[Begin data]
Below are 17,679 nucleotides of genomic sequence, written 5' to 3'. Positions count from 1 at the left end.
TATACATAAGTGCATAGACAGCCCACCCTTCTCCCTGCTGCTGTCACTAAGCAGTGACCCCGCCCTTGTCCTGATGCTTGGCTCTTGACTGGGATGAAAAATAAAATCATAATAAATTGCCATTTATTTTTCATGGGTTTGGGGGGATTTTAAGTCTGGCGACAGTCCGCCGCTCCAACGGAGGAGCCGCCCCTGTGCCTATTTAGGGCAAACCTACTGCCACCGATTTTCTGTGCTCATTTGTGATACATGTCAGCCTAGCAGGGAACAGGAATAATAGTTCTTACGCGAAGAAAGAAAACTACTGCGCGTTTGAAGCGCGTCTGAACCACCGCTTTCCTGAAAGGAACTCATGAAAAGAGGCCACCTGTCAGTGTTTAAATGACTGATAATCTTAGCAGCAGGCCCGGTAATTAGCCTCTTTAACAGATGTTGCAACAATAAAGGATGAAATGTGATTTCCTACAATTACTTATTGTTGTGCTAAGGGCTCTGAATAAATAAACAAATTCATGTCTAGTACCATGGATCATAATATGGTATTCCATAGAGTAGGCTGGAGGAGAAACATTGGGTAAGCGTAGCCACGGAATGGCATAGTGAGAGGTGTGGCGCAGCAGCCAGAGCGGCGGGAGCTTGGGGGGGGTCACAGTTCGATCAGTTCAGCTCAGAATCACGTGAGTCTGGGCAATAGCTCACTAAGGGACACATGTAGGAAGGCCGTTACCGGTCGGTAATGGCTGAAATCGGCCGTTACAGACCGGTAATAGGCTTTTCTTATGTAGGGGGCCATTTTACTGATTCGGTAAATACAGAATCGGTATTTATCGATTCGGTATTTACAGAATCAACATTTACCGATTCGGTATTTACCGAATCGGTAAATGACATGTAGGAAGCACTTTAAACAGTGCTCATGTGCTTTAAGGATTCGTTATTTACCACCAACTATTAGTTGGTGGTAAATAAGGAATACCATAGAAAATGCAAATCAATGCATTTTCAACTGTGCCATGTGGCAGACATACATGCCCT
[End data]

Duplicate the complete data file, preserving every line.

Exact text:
Below are 17,679 nucleotides of genomic sequence, written 5' to 3'. Positions count from 1 at the left end.
TATACATAAGTGCATAGACAGCCCACCCTTCTCCCTGCTGCTGTCACTAAGCAGTGACCCCGCCCTTGTCCTGATGCTTGGCTCTTGACTGGGATGAAAAATAAAATCATAATAAATTGCCATTTATTTTTCATGGGTTTGGGGGGATTTTAAGTCTGGCGACAGTCCGCCGCTCCAACGGAGGAGCCGCCCCTGTGCCTATTTAGGGCAAACCTACTGCCACCGATTTTCTGTGCTCATTTGTGATACATGTCAGCCTAGCAGGGAACAGGAATAATAGTTCTTACGCGAAGAAAGAAAACTACTGCGCGTTTGAAGCGCGTCTGAACCACCGCTTTCCTGAAAGGAACTCATGAAAAGAGGCCACCTGTCAGTGTTTAAATGACTGATAATCTTAGCAGCAGGCCCGGTAATTAGCCTCTTTAACAGATGTTGCAACAATAAAGGATGAAATGTGATTTCCTACAATTACTTATTGTTGTGCTAAGGGCTCTGAATAAATAAACAAATTCATGTCTAGTACCATGGATCATAATATGGTATTCCATAGAGTAGGCTGGAGGAGAAACATTGGGTAAGCGTAGCCACGGAATGGCATAGTGAGAGGTGTGGCGCAGCAGCCAGAGCGGCGGGAGCTTGGGGGGGGTCACAGTTCGATCAGTTCAGCTCAGAATCACGTGAGTCTGGGCAATAGCTCACTAAGGGACACATGTAGGAAGGCCGTTACCGGTCGGTAATGGCTGAAATCGGCCGTTACAGACCGGTAATAGGCTTTTCTTATGTAGGGGGCCATTTTACTGATTCGGTAAATACAGAATCGGTATTTATCGATTCGGTATTTACAGAATCAACATTTACCGATTCGGTATTTACCGAATCGGTAAATGACATGTAGGAAGCACTTTAAACAGTGCTCATGTGCTTTAAGGATTCGTTATTTACCACCAACTATTAGTTGGTGGTAAATAAGGAATACCATAGAAAATGCAAATCAATGCATTTTCAACTGTGCCATGTGGCAGACATACATGCCCT